Iran's Auto Banner Protest Shame Dealerships

Auto and Tech Desk
Carbuyers are striking back with their complaints in a public way
Several local cars are getting shamed in a mobile way.
Several local cars are getting shamed in a mobile way.
Be careful with this car the rear window falls out, and Iran Khodro will not respond!

First, it was Chinese cars that were being humiliated, but soon after a new trend spread to locally produced brands as well. The issue at hand? Car quality -- or lack thereof.

Since the introduction of low-cost Chinese vehicles in Iran over the past decade and their subsequent rise as the third largest brands produced/assembled in Iran, car owners have opted, albeit reluctantly, for such cars as some alternative to the local monopolies unwillingness and inability to get rid of the aging gas guzzlers.

But a trend, which started in smaller cities across Iran, where a frustrated owner protested  his faulty Geely and a dealership not wanting to fix the problem -- or hand back money -- has resulted into public shaming according to several images appearing on social media.

It is not just the Chinese brands getting the stick; the auto banner protests are spreading to the giant local manufacturers, like SAIPA and Iran Khodro both of which have one terribly outstanding feature: high price, low quality.

The five cars are from different producers, namely Iran Khodro Company, MVM, SAIPA, Pars Khodro and Geely, which does not produce the vehicles in Iran.

The banners on each car read:

Geely: “Buying Geely has been my biggest mistake .. Don’t make my mistake.”

Brilliance/Pars Khodro: “Don’t buy [this car] it does not have spare parts.”

SAIPA: “The gearbox makes growling noises barely after 3,000km, and SAIPA does not offer service.”

MVM: “The car they delivered had a crash, but they sold it to me as brand new.”

Iran Khodro “Be careful with this car, the rear window falls out and Iran Khodro will not respond.”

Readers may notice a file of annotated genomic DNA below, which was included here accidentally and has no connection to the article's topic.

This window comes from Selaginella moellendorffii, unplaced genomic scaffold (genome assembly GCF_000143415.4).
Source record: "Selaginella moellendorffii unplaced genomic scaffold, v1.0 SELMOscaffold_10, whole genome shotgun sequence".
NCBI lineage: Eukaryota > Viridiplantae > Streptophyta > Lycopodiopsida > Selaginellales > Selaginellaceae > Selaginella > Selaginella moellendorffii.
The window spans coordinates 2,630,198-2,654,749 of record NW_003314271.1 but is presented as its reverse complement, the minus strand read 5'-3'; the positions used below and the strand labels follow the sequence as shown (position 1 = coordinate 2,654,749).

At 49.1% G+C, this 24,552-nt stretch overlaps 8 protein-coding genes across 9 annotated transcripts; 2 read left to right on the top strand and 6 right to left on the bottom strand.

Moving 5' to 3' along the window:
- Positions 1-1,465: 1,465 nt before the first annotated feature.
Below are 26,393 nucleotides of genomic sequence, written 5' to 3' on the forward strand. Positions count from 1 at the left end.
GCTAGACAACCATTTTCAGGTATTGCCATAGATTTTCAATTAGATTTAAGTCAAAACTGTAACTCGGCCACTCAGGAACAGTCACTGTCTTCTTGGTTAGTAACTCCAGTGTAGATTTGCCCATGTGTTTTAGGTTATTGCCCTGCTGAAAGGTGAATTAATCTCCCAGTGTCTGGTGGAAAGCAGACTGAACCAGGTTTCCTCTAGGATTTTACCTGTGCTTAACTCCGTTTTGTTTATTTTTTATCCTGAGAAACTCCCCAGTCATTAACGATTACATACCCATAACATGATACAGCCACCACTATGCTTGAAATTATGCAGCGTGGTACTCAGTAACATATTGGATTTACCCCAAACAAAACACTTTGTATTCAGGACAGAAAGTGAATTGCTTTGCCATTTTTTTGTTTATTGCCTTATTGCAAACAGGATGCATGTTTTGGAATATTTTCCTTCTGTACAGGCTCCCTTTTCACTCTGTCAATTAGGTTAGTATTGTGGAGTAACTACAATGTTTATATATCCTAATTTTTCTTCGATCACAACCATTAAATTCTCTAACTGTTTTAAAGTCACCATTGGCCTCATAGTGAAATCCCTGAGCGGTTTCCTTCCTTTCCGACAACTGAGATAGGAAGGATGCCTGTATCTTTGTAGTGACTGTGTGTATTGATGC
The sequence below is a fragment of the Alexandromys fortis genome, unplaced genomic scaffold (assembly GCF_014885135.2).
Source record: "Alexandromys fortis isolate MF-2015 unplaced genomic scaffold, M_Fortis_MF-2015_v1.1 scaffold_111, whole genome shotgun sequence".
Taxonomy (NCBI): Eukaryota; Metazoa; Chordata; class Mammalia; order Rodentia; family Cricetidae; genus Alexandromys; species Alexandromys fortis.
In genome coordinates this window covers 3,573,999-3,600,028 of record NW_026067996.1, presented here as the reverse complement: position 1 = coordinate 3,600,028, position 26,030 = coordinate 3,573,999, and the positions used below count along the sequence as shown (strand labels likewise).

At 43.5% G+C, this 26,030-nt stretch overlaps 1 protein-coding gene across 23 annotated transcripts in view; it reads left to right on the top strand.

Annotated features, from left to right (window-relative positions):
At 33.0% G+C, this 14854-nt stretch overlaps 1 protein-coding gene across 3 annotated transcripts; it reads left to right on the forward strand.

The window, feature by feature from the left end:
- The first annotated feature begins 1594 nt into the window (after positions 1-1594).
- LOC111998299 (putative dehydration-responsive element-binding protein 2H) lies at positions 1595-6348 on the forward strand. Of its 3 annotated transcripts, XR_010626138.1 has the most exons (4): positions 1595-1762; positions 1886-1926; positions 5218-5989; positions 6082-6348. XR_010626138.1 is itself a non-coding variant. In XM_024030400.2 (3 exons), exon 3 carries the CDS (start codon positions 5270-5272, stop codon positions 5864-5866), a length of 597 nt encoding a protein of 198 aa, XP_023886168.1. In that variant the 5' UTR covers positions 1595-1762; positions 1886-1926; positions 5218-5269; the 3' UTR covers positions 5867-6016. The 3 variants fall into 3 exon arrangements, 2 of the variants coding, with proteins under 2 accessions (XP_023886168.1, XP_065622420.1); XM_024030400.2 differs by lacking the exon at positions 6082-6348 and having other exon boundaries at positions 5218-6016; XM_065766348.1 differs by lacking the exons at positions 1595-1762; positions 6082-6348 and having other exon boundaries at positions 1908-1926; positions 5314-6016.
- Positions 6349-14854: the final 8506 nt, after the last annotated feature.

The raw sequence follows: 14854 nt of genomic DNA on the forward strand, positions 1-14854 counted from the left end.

The issue is not about faulty cars alone, but also about how dealerships, many of which are not owned by the carmakers, respond to customers and their complaints.

In the past, after-sales service was not seen much as a priority for car dealers, and once you  purchased a car, you were left to their own devices, meaning even if there was an official warranty dealership would worm out of the problem.

But as the competition gets tough and people have more choices, customers expect responsibility from the carmakers/sellers and efficient after-sales service than what was previously offered.

And they are expressing their dissatisfaction in a very visual manner.

When Financial Tribune contacted some of the car companies above, they responded professionally unlike some of their representatives.

Firstly a producer of one international brand in Iran, who asked not to be named said, “We have high-quality control mechanisms for our cars, and if there is a fault [within the warranty period] then our dealerships must respond.”

Another local company representative added that she understands the concerns of buyers of their cars, and if there is a fault, the company will seek to rectify it within the warranty period.

However, that company representative admitted that they have had to cancel official dealership licenses to at least three representatives over the past year due to “unscrupulous activities.”

Part of the problem with poor after-sales services is down to the poor history of official dealerships in Iran as some avaricious unofficial firms offer themselves as representatives of big carmakers when they are not.

On December 13, the Ministry of Industries, Mine and Trade warned illegal auto companies again that they should stop their devious ways of making buyers pay for cars up front before they receive them.

The move is part of a wider action by the authorities to clamp down on dangerous procedures that have plagued the industry for years. It also intends to do away with independent car retailers who do not offer warranty and as the picture shows, treat customers with contempt.

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